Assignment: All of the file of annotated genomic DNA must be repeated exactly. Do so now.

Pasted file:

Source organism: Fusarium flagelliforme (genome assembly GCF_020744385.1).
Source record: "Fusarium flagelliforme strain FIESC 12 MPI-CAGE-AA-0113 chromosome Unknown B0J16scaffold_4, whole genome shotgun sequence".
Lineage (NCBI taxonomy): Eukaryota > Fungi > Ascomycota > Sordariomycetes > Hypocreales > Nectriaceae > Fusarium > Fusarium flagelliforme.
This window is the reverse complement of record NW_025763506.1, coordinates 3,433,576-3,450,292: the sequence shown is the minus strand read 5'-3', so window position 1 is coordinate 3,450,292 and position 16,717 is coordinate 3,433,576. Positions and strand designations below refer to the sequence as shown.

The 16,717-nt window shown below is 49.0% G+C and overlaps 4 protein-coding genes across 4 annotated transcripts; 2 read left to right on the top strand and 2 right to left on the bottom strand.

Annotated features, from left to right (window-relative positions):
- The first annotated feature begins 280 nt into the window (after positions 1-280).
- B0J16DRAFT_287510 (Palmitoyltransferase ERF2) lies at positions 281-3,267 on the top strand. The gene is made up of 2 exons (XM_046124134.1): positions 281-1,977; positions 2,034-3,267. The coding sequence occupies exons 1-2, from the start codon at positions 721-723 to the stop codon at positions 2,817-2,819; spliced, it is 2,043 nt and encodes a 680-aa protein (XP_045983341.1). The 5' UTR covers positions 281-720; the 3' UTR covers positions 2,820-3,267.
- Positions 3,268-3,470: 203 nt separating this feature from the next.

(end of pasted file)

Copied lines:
Source organism: Fusarium flagelliforme (genome assembly GCF_020744385.1).
Source record: "Fusarium flagelliforme strain FIESC 12 MPI-CAGE-AA-0113 chromosome Unknown B0J16scaffold_4, whole genome shotgun sequence".
Lineage (NCBI taxonomy): Eukaryota > Fungi > Ascomycota > Sordariomycetes > Hypocreales > Nectriaceae > Fusarium > Fusarium flagelliforme.
This window is the reverse complement of record NW_025763506.1, coordinates 3,433,576-3,450,292: the sequence shown is the minus strand read 5'-3', so window position 1 is coordinate 3,450,292 and position 16,717 is coordinate 3,433,576. Positions and strand designations below refer to the sequence as shown.

The 16,717-nt window shown below is 49.0% G+C and overlaps 4 protein-coding genes across 4 annotated transcripts; 2 read left to right on the top strand and 2 right to left on the bottom strand.

Annotated features, from left to right (window-relative positions):
- The first annotated feature begins 280 nt into the window (after positions 1-280).
- B0J16DRAFT_287510 (Palmitoyltransferase ERF2) lies at positions 281-3,267 on the top strand. The gene is made up of 2 exons (XM_046124134.1): positions 281-1,977; positions 2,034-3,267. The coding sequence occupies exons 1-2, from the start codon at positions 721-723 to the stop codon at positions 2,817-2,819; spliced, it is 2,043 nt and encodes a 680-aa protein (XP_045983341.1). The 5' UTR covers positions 281-720; the 3' UTR covers positions 2,820-3,267.
- Positions 3,268-3,470: 203 nt separating this feature from the next.